4. Mr. Maitra appearing for the State, with Mr. D. P. Choudhury, for the Municipality supporting him. contends that Rules 7 and 18 of the Rules are only directory and that even if there has been any non-compliance with those rules, the Court may on the evidence, find that the sample, examined by the Analyst, was the one taken from the accused. He also refers to the provisions of Section 13(2) of the Act which lays down that the accused may make an application to the Court for sending the part of the sample delivered to him under Section 11(1)(c)(i) or the third part retained under Section 11(1)(c)(in) to the Director for a certificate. He submits that as the accused has not availed himself of the provisions of Section 13(2), it may be taken that the sample analysed by the analyst was the sample seized from the accused-opposite party. We are unable to accept his contention. Rules require that the Food Inspector sends a sepcimen impression of the seal to the Analyst separately in order that he can compare the seal on the container of the sample with the specimen seal to be sure that the sample seized had reached him bearing the same seal and in the same condition. In this case, we have held that the Food Inspector did not send the specimen impression of the seal and thus made it impossible for the Analyst to ensure himself that the sample sent to him was the sample seized from the accused. In a trial for an offence under Section 16 for violation of Section 7 of the Act conviction rests only on the report of the Analyst as to adulteration. It is, therefore, necessary to see that the rules prescribed have been followed and that the report, after compliance with the rules, has been placed before the Court, Rule 18, read with Rule 7, prescribes 'that the memorandum and the specimen impression are to be sent separately. So far that part is concerned it cannot but be mandatory, though one may argue that the manner of sending, namely, by registered post or by hand, is directory. Rule requiring the Food Inspector to send the specimen impression and the memo separately can only be complied with by actually sending those. The manner of sending, may be taken as recommendatory and it may be proved by other evidence or legal presumption under Section 114 of the Indian Evidence Act, illustration (g). where available in a particular case that the articles, sent otherwise than by the prescribed mode, actually reached the Analyst. We. therefore, for the purpose of the case, hold that observance of Rules 7 and 18, so far they prescribe sending of the specimen impression of the seal separately, is mandatory. It may be pointed out that the Analyst's report, even if it is taken that he got the sample with seals intact, is not of any value as his report is not in Form III. where the line 'The seal on the container of the sample tallied with specimen impression of the seal separately sent by Food Inspector and the sample was in a condition fit for analysis,' inserted by G.S.R. 1533 of 8-7-68 is not there. The report cannot be used as evidence under Section 13(5) of the Act as it is not in prescribed Form III, as amended in July, 1968.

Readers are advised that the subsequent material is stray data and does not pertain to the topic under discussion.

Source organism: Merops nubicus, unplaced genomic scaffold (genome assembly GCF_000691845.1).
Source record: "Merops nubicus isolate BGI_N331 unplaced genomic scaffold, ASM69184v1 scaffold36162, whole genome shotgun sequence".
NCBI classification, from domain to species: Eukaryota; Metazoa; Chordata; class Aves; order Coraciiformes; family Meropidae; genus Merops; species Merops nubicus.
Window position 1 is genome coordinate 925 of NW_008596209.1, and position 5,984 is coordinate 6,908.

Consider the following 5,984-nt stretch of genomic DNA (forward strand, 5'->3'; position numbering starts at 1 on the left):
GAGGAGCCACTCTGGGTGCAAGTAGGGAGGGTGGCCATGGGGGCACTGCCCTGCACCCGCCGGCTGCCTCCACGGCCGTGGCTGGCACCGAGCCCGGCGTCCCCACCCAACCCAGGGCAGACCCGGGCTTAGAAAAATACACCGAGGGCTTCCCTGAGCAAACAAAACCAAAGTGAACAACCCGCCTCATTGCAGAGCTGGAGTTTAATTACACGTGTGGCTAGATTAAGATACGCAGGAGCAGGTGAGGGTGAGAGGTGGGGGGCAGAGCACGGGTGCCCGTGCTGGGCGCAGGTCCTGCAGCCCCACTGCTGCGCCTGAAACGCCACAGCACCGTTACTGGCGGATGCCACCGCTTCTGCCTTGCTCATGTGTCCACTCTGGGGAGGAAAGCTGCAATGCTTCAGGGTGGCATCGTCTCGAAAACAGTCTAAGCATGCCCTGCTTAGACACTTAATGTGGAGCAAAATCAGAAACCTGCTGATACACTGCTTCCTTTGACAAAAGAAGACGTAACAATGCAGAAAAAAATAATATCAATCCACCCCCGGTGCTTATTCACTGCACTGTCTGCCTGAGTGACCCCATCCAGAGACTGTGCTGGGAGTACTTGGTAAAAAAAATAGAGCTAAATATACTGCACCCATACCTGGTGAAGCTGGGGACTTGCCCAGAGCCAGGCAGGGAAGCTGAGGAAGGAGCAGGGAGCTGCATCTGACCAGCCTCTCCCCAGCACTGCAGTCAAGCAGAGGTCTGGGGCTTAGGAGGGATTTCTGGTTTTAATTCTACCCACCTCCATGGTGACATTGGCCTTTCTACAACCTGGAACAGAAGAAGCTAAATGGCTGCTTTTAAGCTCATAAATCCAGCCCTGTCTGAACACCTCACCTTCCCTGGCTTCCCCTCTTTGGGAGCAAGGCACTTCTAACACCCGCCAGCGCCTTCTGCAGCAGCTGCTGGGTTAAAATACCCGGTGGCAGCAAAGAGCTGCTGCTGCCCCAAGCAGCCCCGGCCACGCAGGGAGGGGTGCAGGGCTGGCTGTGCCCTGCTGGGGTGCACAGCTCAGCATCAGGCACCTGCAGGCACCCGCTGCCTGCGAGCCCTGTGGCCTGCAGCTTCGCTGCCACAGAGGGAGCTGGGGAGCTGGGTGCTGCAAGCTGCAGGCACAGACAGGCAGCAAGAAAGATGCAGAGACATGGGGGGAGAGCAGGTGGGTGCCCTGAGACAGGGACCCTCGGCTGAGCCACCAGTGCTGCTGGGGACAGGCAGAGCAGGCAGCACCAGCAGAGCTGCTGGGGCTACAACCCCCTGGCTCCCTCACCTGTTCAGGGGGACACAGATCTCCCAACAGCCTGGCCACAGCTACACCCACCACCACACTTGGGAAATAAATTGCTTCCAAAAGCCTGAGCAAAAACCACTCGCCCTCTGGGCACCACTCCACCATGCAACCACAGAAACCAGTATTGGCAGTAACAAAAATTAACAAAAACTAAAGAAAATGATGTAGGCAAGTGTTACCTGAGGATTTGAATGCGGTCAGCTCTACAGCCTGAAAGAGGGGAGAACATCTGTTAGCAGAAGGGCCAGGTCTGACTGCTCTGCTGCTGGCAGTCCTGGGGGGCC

5. We may refer here to the case of Daitari Mahto v. State reported in 1971 Cri LJ 129 (Pat.) where Anwar Ahmed, J. speaking for the Court observed : 'It is by now well-nigh settled that Rules 18 and 7 are mandatory and the non-compliance with either of them vitiates the trial-vide Mary Lazrado v. State of Mysore AIR 1966 Mys 244 : (1966 Cri LJ 1036); State of Gujarat v. Sbantaben : AIR1964Guj136 ; State of Madh. Pra. v, Abbasbhai Tyab Ali Bohra. 1967 Cri LJ 1723 (M. P.). All the above cases have been followed by S.P. Singh, J. in Gopal Sao v. State of Bihar. 1968 BLJR 308. The decision in Gopal Sao's case,1968 BLJR 308 has been followed in a large number of cases by various Judges of this Court sitting singly-vide Anand Mohan Choudhury v. State, Criminal Revn. 1868 of 1967. D/- 21-8-1968 (Pat.); Harichand v. State of Bihar, Criminal Revn. No. 704 of 1967, D/- 20-9-1968 (Pat.); Chhedi Sah v. State. Criminal Revn. No. 945 of 1968 decided on December 1968 (Pat.); Qamruddin v. State, Criminal Revn. No. 726 of 1968, D/- 21-1- 1969 (Pat.); Baluram Agarwalla v. State, Criminal Revn No. 846 of 1968, D/-17-2-1969 (Pat.); Badrisah v. State of Bihar, 1969 Pat LJR 217; learned Counsel for the State drew our attention to the Single Judge decision of the Allahabad High Court in Kamal Singh v. State, 1957 All LJ 89, wherein Rr. 7, 15, 17 and 18 have been held to be directory; but I would prefer to follow a recent Bench decision of the Mysore High Court in AIR 1968 Mys 196 : (1968 Cri LJ 952). Belgaum Borough Municipality v. Shridhar Shankar Kun-dri, wherein their Lordships held that Rr. 7 and 18 were mandatory in nature and non-compliance with the same affected the evidentiary value of the report of the Public Analyst and, in the absence of extraneous evidence, vitiated the conviction. In that case, their Lordships quoted with approval the following observations of Tukot. J. made in Mary Lazrado's case AIR 1966 Mys 244 : (1966 Cri LJ 1036).